I love to read. And after I read a book I often post a book review of it at the major book buying sites and at GoodReads.com. If I like the book, I like to say so. If I didn’t like the book, I need to be able to say why I didn’t like it. In order to facilitate my reasoning in either case, I’ve developed a simple formula for reviewing a book on the 5-star scale. This is primarily for fiction, but non-fiction can be done the same way, you just have to substitute presentation and knowledge for dialogue and characterization.
You have a desire to write; to make your thoughts and inspirations known to others. Perhaps you are knowledgeable and wish to share your expertise with others, passing what you know to another generation. Maybe you are creative and enjoy entertaining others with stories of fiction. Or perhaps you are insightful and like telling factual tales about places, people and events; helping others to understand.
The Heretic by Lucas Bale is a lead-in novel to his Beyond the Wall series. Surprisingly, it is also Bale’s debut novel.
The story takes place in a distant future, a time when Earth: a planet once teeming with billions of souls is a vague legend at best. The remnants of humanity are now scattered across the galaxy and ruled by a body called the Magistratus: an evil empire that rules through force and subjugation.
The Heretic is set on a planet called Herse, a galactic equivalent of an impoverished third world nation, far from the powerful elite of The Core. Local governance is corrupt, of course, and cruel. The main characters are a boy: one of a handful of survivors from a village that had been “cleansed”, a man known as The Preacher: the reason for the cleansing who teaches heretical precepts about freedom and individuality, and a spaceship captain named Shepherd. The Preacher wasn’t always a preacher and gives hints of a dark background. Shepherd pilots an old, worn freighter as a freelance contractor and seems a combination of Han Solo and Malcolm Reynolds. Not all of the jobs he takes are entirely honest. Shepherd is drawn into the lives of the villagers as they attempt to flee Herse and in so doing, learns some astonishing things about his ship.
There are shades to the story borrowing from many classic sci-fi works but the one I found most clearly was a pattern from Josh Whedon’s Firefly. Bale acknowledges that influence in his remarks after the end of the novel. If one must borrow, you might as well borrow from the best.The result is a smart, well written novel that clips right along and keeps the reader fascinated. The characters are strong, the world-building is solid, yet never expository, and the editing (often a sore point with indie publications) is excellent.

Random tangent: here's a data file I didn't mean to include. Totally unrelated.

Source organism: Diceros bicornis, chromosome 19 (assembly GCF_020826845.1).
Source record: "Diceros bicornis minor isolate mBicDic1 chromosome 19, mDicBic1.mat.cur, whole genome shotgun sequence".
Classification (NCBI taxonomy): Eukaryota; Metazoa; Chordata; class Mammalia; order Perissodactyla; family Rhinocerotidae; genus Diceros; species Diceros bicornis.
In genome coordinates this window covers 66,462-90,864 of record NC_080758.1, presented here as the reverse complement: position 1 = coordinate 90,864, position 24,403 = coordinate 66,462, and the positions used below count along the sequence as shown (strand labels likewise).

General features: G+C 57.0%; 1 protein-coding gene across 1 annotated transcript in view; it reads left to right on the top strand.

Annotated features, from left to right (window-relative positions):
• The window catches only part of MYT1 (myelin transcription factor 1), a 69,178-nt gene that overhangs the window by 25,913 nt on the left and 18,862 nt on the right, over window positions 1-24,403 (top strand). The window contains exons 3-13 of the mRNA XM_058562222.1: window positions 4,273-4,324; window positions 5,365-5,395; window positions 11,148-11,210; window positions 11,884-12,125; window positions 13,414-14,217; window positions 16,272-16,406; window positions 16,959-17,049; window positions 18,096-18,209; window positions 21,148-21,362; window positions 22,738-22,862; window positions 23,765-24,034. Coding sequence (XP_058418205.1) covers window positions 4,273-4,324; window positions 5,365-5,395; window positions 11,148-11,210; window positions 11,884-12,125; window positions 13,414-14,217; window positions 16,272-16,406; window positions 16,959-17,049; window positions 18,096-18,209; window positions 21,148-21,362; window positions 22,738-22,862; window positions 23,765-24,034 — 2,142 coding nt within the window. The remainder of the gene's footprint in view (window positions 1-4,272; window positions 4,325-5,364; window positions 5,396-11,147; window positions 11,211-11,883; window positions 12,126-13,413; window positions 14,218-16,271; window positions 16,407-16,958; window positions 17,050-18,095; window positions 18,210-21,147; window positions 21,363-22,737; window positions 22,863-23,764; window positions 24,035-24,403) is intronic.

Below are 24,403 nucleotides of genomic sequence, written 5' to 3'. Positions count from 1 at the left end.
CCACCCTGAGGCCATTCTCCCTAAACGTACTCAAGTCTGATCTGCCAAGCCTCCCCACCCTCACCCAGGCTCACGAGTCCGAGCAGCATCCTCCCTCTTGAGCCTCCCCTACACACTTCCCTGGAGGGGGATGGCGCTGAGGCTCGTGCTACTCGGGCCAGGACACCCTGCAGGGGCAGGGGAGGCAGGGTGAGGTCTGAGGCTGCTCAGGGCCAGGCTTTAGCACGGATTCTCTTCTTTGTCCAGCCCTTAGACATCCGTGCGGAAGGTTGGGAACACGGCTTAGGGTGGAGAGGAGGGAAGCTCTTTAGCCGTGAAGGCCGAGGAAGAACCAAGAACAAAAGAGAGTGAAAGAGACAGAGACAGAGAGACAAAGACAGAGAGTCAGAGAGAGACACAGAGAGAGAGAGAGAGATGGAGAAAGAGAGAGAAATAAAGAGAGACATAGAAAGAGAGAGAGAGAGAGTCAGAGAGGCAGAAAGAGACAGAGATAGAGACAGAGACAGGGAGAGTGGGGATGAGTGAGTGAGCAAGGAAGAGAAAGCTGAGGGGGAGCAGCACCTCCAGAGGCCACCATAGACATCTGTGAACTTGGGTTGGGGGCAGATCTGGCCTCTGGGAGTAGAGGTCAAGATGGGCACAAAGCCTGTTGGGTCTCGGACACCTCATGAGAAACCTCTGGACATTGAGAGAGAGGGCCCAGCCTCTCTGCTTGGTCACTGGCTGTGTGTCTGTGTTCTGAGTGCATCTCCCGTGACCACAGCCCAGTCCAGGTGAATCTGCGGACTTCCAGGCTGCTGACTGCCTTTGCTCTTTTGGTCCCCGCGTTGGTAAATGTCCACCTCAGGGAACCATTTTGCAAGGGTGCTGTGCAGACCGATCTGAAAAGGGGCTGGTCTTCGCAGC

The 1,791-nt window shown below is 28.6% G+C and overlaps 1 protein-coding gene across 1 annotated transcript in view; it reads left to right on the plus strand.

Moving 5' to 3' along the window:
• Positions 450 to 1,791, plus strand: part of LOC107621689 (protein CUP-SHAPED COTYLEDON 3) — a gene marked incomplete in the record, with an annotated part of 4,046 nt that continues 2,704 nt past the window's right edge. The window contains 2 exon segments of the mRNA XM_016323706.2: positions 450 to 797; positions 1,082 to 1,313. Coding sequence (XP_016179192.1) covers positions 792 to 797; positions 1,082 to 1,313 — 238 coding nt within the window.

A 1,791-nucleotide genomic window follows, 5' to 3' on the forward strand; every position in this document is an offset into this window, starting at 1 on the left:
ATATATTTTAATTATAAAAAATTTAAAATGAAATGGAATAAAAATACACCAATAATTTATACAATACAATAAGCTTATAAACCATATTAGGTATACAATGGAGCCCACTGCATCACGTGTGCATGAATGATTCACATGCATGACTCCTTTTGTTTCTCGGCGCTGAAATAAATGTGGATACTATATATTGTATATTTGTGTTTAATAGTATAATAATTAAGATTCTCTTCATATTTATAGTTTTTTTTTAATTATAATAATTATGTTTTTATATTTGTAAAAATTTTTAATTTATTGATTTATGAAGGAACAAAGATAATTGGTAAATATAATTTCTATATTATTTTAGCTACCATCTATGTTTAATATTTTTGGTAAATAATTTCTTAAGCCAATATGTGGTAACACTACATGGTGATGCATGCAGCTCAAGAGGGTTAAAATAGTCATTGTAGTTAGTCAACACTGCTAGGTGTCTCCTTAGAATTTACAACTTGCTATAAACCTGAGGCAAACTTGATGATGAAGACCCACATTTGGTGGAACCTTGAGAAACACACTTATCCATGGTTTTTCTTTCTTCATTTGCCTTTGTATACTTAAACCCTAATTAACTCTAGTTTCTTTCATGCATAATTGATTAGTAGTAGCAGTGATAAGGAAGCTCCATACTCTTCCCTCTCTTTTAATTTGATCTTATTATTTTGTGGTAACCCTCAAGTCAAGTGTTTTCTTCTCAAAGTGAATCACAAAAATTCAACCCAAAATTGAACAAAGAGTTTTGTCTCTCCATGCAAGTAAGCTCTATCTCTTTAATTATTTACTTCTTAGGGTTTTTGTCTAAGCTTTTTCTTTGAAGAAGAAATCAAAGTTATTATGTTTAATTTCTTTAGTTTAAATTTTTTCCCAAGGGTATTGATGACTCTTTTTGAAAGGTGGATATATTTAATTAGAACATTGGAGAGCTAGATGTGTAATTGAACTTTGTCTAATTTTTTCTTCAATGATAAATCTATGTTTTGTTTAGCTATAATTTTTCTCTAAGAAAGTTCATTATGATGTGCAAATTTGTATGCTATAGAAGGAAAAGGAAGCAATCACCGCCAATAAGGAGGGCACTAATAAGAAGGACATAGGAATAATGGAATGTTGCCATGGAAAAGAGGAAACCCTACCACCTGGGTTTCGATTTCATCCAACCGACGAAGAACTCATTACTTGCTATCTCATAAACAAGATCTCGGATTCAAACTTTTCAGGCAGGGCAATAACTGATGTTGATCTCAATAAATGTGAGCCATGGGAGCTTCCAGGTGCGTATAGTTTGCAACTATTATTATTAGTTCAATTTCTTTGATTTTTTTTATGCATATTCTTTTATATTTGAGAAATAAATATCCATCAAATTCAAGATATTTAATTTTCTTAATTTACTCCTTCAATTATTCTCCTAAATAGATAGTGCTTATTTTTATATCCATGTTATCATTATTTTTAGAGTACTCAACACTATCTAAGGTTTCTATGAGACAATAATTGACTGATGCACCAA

If this is Bales debut novel, I can only look forward to the rest of the series with much anticipation. This fella has talent!
I’ve been working with our Pastor to get some of his books published. The first rolled out on Kindle earlier this week and is currently ranked #44 in the Asian Fantasy/Legend Fiction. If you know anyone who might like this, please share this with them.
Chronicles of Chaos
The Tengu Scrolls
Chronicles of Chaos is the first in the chronology of The Tengu Scrolls, this epic saga of beauty and chaos is steeped in the antiquity of Japanese mythology. Legendary creatures, a Samurai host, and venerated masters all play their parts in this timeless myth of cosmic revenge. Looming throughout the chaos is the emerging presence of an invincible warrior.
About the Author:
Dr. Dan Netherland: 10th Dan, Kinami-Ryu Aiki Bujutsu, is an internationally acclaimed martial artist with 60+ years training experience. He is a veteran police captain and swat team commander. He is best known as the undisputed world power Breaking champion. Holding Multiple Guinness world records as well as World Record Federation Records. He has been designated a living legend by the official United States martial arts Hall of Fame and the prestigious European martial arts Hall of Fame. As an author, what he writes about he has lived, knowing the depth of culture and combat. The genre of his work includes combat, sociology, philosophy, poetry and action adventure. Enjoy Chronicles of Chaos!
P.O.D. (Print on Demand) book machines have been in use in companies like CreateSpace and Lightning Source for years. Using these machines they are able to print your books as they are sold – one at a time if need be – instead of having to do print runs of thousands (or tens of thousands) of copies as a traditional offset press would. That means you, the author/publisher, don’t have to spend thousands of dollars on printing costs up front and don’t have to pay for storage of the books while waiting for them to be sold. Print them as you need them: what could be better?